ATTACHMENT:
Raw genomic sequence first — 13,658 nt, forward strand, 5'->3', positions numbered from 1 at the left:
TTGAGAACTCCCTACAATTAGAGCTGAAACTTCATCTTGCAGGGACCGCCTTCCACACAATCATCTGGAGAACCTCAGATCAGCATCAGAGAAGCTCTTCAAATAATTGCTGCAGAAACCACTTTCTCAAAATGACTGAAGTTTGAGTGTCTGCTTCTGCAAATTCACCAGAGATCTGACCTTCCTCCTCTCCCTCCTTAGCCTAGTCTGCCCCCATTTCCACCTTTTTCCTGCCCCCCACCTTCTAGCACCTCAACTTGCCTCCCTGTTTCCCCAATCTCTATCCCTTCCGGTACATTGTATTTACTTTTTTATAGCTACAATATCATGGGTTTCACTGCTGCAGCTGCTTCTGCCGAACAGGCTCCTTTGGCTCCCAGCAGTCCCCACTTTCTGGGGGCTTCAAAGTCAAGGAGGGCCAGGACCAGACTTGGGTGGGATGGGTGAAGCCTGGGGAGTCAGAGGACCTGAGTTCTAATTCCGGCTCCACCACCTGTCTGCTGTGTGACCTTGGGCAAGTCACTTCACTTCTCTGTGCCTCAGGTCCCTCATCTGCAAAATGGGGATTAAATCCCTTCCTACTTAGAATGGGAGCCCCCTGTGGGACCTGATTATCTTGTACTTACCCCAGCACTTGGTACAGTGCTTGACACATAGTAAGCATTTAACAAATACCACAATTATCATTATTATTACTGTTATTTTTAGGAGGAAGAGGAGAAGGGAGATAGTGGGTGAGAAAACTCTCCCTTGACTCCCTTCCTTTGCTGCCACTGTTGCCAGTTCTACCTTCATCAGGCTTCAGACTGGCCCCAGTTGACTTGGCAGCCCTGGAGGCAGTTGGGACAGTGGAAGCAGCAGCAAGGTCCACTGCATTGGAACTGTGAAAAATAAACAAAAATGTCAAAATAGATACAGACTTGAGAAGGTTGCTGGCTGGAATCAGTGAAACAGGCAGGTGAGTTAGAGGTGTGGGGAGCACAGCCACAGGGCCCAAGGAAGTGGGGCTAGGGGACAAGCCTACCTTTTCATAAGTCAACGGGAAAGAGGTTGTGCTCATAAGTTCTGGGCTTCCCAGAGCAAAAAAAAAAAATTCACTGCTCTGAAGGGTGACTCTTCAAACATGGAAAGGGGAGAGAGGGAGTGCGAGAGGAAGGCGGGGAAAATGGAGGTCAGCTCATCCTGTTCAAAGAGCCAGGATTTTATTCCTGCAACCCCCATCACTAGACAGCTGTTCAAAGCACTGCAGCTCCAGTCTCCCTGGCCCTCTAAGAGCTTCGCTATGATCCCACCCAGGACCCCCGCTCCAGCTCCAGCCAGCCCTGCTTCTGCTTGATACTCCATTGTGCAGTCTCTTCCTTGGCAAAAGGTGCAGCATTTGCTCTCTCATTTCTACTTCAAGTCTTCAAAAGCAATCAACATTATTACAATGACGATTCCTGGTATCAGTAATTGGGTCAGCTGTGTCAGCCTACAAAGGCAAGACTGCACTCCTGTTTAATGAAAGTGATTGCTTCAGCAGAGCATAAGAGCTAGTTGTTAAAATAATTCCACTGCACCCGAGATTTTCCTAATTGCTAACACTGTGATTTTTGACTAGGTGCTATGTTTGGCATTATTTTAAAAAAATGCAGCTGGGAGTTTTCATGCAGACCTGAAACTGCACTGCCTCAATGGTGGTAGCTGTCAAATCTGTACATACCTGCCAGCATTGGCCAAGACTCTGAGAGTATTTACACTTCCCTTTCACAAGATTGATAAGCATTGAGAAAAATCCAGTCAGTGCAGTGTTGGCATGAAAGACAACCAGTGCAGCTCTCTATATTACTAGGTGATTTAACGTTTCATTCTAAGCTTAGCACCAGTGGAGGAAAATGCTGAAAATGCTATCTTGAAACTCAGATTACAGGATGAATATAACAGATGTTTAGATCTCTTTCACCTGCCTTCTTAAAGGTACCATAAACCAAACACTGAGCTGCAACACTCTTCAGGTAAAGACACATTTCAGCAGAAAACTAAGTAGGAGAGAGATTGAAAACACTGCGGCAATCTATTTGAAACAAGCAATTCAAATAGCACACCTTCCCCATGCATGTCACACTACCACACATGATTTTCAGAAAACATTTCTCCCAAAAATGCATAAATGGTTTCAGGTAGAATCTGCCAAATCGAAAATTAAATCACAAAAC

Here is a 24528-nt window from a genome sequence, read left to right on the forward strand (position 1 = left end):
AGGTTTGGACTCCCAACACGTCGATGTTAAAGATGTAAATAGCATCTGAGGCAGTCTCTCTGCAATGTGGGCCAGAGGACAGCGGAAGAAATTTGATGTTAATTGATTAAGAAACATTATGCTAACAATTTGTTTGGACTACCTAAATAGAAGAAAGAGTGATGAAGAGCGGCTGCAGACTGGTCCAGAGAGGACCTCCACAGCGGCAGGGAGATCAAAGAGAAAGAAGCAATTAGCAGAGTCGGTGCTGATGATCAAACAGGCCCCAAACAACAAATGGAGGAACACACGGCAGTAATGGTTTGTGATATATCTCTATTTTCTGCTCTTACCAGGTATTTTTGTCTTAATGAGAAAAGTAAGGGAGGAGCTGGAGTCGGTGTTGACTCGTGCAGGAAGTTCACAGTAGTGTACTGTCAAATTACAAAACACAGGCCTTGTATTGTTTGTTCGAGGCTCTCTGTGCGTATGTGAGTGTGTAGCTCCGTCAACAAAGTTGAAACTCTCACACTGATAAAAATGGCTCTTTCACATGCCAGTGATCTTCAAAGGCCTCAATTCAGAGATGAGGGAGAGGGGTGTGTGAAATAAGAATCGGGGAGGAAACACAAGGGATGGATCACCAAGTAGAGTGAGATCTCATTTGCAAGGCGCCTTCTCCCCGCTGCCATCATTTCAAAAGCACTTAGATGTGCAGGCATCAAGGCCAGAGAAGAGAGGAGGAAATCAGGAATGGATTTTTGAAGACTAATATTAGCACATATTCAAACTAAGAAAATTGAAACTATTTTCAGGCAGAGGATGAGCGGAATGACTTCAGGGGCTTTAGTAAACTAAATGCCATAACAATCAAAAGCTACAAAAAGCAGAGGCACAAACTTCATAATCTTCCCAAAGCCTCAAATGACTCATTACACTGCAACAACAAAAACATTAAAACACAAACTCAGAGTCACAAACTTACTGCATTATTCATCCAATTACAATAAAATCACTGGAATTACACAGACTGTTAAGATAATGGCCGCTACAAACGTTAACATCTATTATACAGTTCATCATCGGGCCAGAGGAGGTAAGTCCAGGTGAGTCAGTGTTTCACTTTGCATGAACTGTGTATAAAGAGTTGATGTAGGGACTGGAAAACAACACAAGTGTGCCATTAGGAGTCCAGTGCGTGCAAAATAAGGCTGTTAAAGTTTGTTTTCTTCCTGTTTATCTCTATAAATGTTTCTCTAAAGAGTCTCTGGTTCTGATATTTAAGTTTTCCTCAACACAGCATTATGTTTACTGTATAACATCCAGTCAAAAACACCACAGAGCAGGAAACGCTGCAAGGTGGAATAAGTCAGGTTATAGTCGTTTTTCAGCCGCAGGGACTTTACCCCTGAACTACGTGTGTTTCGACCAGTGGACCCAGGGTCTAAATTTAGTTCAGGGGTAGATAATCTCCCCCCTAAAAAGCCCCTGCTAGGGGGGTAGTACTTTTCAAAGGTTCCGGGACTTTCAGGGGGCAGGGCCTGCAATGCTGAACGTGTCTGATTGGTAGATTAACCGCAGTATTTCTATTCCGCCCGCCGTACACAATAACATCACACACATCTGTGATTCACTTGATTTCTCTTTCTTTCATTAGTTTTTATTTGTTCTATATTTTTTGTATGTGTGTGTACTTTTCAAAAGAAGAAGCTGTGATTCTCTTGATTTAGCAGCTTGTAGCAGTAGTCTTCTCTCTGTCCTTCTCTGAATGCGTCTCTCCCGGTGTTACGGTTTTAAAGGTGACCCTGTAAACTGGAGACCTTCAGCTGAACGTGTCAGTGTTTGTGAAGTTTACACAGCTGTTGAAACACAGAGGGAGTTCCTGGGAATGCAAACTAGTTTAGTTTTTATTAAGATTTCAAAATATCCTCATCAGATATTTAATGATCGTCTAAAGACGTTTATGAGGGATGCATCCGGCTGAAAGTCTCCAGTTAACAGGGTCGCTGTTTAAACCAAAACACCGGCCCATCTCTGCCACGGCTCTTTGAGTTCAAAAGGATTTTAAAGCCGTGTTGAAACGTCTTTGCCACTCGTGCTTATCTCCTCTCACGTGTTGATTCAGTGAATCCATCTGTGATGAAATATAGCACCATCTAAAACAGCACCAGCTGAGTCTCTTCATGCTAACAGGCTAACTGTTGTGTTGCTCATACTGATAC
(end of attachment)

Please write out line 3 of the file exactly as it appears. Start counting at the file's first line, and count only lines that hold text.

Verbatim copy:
Here is a 24528-nt window from a genome sequence, read left to right on the forward strand (position 1 = left end):